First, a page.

My prediction would be that the Venetian secessionists may succeed, if the Northern League becomes irrelevant at the next European elections (that is, if it doesn't reach the 4% threshold that you need to pass to enter the European parliament).
The League has expressed solidarity with the arrested Venetians and may use this alleged crack down on the secessionist movement as a powerful electoral lever. But if Venetian secession becomes the flag of a party which uses it to win votes in national and European elections, it will soon be trivialized into the political debate. You need the idea of independence to go beyond the traditional political cleavages, for it to become more than a rant.


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CATEGORIES: Eurozone crisis



COMMENTS (5 to date)
Shane L writes:

Very interesting situation unfolding. Two comments:

"If something is going to happen in Veneto, it won't be an uprise of micro-nationalism: but rather, a tax revolt."

However surely it is also a nationalist movement. Venetians must feel a weak identification with Rome and the rest of Italy, while Venice has its own glorious history, and language, to look back towards.

The continuing strength of old-fashioned ethnic nationalism in many places worries me a bit, in the context of mass-migration of ethnic groups from country to country.

"Now, one fact that has not gained media attention is that though the overwhelming majority of voters expressed themselves for an independent Veneto, they were also asked if they wanted Veneto to stay in the European Union, the Eurozone, and NATO. Those who also voted on these questions were basically in favor."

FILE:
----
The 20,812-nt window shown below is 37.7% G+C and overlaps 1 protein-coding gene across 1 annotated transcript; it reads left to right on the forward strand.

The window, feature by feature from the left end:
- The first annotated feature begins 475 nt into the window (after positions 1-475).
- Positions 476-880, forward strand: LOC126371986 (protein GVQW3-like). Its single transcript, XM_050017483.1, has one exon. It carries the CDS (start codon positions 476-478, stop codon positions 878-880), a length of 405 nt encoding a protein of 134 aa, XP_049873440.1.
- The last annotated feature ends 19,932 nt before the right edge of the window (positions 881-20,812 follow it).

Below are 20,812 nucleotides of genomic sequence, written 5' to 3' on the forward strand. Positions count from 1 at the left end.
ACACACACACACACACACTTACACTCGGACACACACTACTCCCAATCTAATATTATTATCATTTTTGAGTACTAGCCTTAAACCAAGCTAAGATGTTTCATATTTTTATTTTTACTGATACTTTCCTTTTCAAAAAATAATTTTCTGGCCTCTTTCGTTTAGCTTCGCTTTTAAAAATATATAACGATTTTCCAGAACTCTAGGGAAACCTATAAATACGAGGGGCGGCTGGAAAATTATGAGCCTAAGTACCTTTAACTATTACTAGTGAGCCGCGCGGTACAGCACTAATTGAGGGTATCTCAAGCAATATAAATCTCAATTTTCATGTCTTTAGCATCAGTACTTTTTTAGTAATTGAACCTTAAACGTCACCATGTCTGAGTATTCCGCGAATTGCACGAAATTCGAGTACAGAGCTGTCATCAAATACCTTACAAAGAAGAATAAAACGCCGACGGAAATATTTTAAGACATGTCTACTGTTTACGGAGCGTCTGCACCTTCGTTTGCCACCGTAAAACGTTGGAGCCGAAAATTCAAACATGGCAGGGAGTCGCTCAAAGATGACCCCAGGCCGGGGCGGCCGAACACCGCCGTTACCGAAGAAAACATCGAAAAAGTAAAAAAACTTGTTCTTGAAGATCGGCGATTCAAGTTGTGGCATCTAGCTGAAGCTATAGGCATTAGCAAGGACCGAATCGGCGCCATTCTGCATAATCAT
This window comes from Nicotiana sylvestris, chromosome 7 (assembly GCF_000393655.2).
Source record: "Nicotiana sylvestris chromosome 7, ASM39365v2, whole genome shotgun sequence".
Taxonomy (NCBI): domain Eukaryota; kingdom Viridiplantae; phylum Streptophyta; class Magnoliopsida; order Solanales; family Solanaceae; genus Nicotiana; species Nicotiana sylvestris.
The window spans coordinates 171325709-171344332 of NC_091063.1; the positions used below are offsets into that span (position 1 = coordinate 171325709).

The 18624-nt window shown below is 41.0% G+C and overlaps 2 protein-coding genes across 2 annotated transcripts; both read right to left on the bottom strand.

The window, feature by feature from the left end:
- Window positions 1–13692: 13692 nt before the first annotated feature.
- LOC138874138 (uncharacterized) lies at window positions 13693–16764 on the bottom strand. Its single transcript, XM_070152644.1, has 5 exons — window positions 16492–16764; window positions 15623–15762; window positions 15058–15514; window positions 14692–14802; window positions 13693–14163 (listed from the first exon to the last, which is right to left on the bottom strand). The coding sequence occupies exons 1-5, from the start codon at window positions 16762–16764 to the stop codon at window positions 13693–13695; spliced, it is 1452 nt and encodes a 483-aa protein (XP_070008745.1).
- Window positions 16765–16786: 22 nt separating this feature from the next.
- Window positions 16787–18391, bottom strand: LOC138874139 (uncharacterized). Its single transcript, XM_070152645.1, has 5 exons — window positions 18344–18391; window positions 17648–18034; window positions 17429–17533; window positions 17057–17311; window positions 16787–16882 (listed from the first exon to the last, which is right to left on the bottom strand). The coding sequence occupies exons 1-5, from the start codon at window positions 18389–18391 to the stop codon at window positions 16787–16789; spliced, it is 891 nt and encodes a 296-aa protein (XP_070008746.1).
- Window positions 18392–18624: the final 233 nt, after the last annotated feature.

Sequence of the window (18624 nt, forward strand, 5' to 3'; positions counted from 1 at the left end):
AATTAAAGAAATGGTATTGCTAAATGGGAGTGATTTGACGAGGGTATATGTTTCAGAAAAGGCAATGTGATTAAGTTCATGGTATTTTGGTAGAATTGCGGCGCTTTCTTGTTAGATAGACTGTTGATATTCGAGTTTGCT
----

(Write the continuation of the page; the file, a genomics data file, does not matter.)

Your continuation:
I think that's important and something that is misunderstood in international discussions about the European Union. Here in Ireland I'm sure the debate about membership has always been about the pros and cons for Ireland, never about merging with any wider European identity. EU member states are self-interested. International commentators debating "Europe" sometimes seem to expect EU citizens to identify with a European nation state, and are surprised with member states pull in different directions. This is weird because citizens only tolerate the EU because they feel it has some benefits for their own nation.

Mark Bahner writes:

Hi,

What percentage of the flood gates that protect Venice were funded by the city?

Mark

Filippo83 writes:

Dear Mark,
we can say all and nothing. Taxes, in Italy, are collected locally, then sent to Rome (or, let's say, to central bureaucracy), and then finally re-distributed on the territory. Region Veneto, which "capital" is Venice, actually gives about 70bln€ per year, and receives back roughly 50bln€ per year (regional GDP is 130-140bln€). In these 50bln€, everything is counted: local administrations costs, welfare state, police, bureaucracy, roads, military (in this region), and flood gates (MOSE) as well.

Giancarlo writes:

I live in Veneto and I agree with the main topics of your post. I feel myself as strong European and I believe that a federation of regions would be the best institutional frame for a modern democracy and the main road to reach an effective public action. But now the political debate in Italy is going toward the opposite direction, charging all Regions and local communities, not yet the Central State or just some Regions, to be guilty of huge waste of public money. So why to be surprise for independent movement reaction in Veneto? Furthermore, a research presented a couple of days ago by the “Guardia di Finanza” shows that Veneto and the other northern regions keep an high fiscal compliance: how call this if not “taxation without representation”?

giovanni dalla-valle writes:

[Comment removed for EconLog policy violations.--Econlib Ed.]